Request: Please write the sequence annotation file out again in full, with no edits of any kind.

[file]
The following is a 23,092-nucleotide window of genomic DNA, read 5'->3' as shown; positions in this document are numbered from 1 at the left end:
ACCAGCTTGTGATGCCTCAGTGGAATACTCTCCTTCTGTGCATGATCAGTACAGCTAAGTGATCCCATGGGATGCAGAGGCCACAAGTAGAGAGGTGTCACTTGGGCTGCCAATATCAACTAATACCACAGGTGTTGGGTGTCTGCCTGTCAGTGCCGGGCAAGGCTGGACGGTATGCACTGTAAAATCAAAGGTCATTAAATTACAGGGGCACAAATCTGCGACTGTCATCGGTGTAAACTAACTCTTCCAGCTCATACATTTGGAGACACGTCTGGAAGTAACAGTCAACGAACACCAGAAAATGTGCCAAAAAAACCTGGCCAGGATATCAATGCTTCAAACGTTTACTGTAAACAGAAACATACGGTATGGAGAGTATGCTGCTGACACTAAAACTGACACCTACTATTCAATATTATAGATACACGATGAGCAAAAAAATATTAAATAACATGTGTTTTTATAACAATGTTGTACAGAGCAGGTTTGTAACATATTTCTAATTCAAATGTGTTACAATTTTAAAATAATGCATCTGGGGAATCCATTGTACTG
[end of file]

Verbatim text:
The following is a 23,092-nucleotide window of genomic DNA, read 5'->3' as shown; positions in this document are numbered from 1 at the left end:
ACCAGCTTGTGATGCCTCAGTGGAATACTCTCCTTCTGTGCATGATCAGTACAGCTAAGTGATCCCATGGGATGCAGAGGCCACAAGTAGAGAGGTGTCACTTGGGCTGCCAATATCAACTAATACCACAGGTGTTGGGTGTCTGCCTGTCAGTGCCGGGCAAGGCTGGACGGTATGCACTGTAAAATCAAAGGTCATTAAATTACAGGGGCACAAATCTGCGACTGTCATCGGTGTAAACTAACTCTTCCAGCTCATACATTTGGAGACACGTCTGGAAGTAACAGTCAACGAACACCAGAAAATGTGCCAAAAAAACCTGGCCAGGATATCAATGCTTCAAACGTTTACTGTAAACAGAAACATACGGTATGGAGAGTATGCTGCTGACACTAAAACTGACACCTACTATTCAATATTATAGATACACGATGAGCAAAAAAATATTAAATAACATGTGTTTTTATAACAATGTTGTACAGAGCAGGTTTGTAACATATTTCTAATTCAAATGTGTTACAATTTTAAAATAATGCATCTGGGGAATCCATTGTACTG